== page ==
Umbilical hernias are the most common ventral hernia and occur in the midline. Epidemiology Ten times more common in females 2 and represent ~5% of all abdominal hernias 4. Clinical presentation Umbilical hernias present in the midline as painless or painful mass.  Pathology Umbilical hern...
Article

Upper gastrointestinal bleeding

Upper gastrointestinal bleeding (UGIB) is defined as bleeding proximal to the ligament of Treitz. Epidemiology The incidence of acute UGIB is ~100 per 100,000 adults per year. UGIB is twice as common in men as in women and increases in prevalence with age 5. The demographics of the affected in...
Article

US abdomen (summary)

Ultrasound abdomen is one of the tests that is commonly used in the assessment of patients with abdominal pain. It is particularly useful for the assessment of solid organs and fluid-filled structures. Reference article This is a summary article; we do not have a more in-depth reference articl...
Article

Valvulae conniventes

The valvulae conniventes, also known as Kerckring folds, plicae circulares or just small bowel folds, are the mucosal folds of the small intestine, starting from the second part of the duodenum, they are large and thick at the jejunum and considerably decrease in size distally in the ileum to di...
Article

Vascular Ehlers Danlos syndrome

Vascular Ehlers-Danlos syndrome (EDS) or type IV Ehlers-Danlos syndrome (EDS 4) is the most malignant form of Ehlers-Danlos syndrome. This form is often accompanied by neurovascular complications secondary to vessel dissections and/or aneurysms. Epidemiology Vascular EDS represents about 4% of...
Article

Vertical-banded gastroplasty

Vertical-banded gastroplasty (VBG) is an older, purely restrictive procedure used to treat morbid obesity. Procedure It involves creating a small gastric pouch, based on the lesser curvature of the stomach (which is thicker and less resistant to stretching than the greater curvature), by using...
Article

Vicarious contrast material excretion

Vicarious contrast material excretion (VCME) defines excretion of water-soluble contrast material in a way other than via normal renal secretion.  The most common vicarious excretion of water-soluble contrast material is via the liver, resulting in increased bile density seen in the gallbladder...
Article

VIPoma

VIPomas are a very rare pancreatic endocrine tumour that classically presents with watery diarrhoea and hypokalaemia. These tumours secrete, and get their name from, vasoactive intestinal peptide (VIP).  Epidemiology VIPomas represent <2% of pancreatic endocrine tumours 2.  Clinical presentat...
Article

Vitamin B3

Vitamin B3 (niacin or nicotinic acid) is a water soluble vitamin that is an important part of the coenzyme nicotinamide adenine dinucleotide (NAD+) which is involved in many reactions of cellular metabolism. Related pathology Pathological manifestation occur in niacin deficiency known as pella...
Article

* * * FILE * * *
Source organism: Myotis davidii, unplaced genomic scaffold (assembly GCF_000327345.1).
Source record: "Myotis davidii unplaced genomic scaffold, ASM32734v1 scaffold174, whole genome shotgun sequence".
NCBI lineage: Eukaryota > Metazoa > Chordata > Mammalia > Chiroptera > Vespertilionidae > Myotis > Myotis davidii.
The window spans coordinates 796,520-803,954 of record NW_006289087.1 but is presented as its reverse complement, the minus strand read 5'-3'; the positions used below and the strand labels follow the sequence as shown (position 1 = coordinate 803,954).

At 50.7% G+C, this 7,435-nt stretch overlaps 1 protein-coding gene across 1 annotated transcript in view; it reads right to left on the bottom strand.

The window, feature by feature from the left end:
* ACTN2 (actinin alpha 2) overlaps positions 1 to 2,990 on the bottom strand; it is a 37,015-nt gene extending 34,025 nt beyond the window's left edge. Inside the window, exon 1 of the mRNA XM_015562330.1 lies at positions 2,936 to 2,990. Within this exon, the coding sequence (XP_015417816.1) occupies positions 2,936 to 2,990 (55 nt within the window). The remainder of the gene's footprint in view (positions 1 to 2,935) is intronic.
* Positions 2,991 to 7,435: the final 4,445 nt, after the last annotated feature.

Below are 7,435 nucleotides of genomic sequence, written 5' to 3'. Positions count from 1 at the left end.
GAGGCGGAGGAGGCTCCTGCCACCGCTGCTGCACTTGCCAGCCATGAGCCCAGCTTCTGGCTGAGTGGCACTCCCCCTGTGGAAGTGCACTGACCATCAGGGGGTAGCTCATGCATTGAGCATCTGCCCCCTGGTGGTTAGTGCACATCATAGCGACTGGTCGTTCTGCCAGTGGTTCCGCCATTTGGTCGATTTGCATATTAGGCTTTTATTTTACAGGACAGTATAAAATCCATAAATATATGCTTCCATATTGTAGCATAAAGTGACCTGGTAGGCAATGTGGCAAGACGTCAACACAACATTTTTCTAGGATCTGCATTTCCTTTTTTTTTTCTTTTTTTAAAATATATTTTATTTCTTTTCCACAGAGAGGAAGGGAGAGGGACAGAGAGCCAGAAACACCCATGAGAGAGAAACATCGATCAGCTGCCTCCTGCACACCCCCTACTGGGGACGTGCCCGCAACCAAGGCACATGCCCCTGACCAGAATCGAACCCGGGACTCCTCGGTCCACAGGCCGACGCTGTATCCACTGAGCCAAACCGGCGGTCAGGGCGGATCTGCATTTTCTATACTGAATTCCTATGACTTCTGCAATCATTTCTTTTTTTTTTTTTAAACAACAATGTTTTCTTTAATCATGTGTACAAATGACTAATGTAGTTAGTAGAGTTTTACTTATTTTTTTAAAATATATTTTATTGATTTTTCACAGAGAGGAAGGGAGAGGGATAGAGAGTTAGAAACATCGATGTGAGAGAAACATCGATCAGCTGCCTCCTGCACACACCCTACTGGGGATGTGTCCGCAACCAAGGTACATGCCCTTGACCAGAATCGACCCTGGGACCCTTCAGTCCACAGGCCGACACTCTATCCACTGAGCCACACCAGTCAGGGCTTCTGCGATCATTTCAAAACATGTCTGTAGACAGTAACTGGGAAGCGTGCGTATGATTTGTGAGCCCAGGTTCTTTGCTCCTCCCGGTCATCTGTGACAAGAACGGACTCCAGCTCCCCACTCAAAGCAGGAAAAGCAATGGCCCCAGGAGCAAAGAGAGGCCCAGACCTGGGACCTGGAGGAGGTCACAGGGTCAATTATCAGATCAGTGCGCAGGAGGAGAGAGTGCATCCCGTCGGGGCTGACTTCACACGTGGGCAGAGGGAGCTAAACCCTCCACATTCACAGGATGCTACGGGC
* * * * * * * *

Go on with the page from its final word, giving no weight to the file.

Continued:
Von Hippel-Lindau disease

Von Hippel-Lindau (vHL) disease is characterised by the development of numerous benign and malignant tumours in different organs (at least 40 types 1) due to mutations in the VHL tumour suppressor gene on chromosome 3. Epidemiology The disease is rare with an estimated prevalence of 1:35,000-5...
Article

Walled-off pancreatic necrosis

Walled-off pancreatic necrosis (WOPN) is a late complication of acute pancreatitis, although it can occur in chronic pancreatitis or as a result of pancreatic trauma. Differentiation of WOPN from pancreatic pseudocyst is essential because management differs. WOPN may need aggressive treatment to...
Article

Wandering spleen

Wandering spleen is a rare condition in which the spleen migrates from its usual anatomical position, commonly to the lower abdomen or pelvis. Epidemiology Wandering spleen is rare, with a reported incidence of <0.5%. Diagnosis is most commonly made between ages 20 and 40 and is more common i...
Article

Water-siphon test

The water siphon test may be performed as part of a barium swallow to assess for gastro-oesophageal reflux in a hiatal hernia. It is performed in the supine RPO position with the patient drinking water continuously. The test is said to be positive if there is visible barium reflux in the oesopha...
Article

Whipple disease

Whipple disease is a rare infectious multisystem disorder caused by the actinobacteria Tropheryma whipplei. Epidemiology The incidence of Whipple disease is not truly known, one Swiss study estimated it at approximately 1 per 1.5 million per year 7. The peak age for presentation is in the fif...
Article

Whipple disease (gastrointestinal manifestations)

Gastrointestinal manifestations are a key component of Whipple disease.  The gastrointestinal manifestations of t. whipplei are also known as intestinal lipodystrophy. Pathology Extensive infiltration of lamina propria with large macrophages infected by intracellular Tropheryma whipplei causes...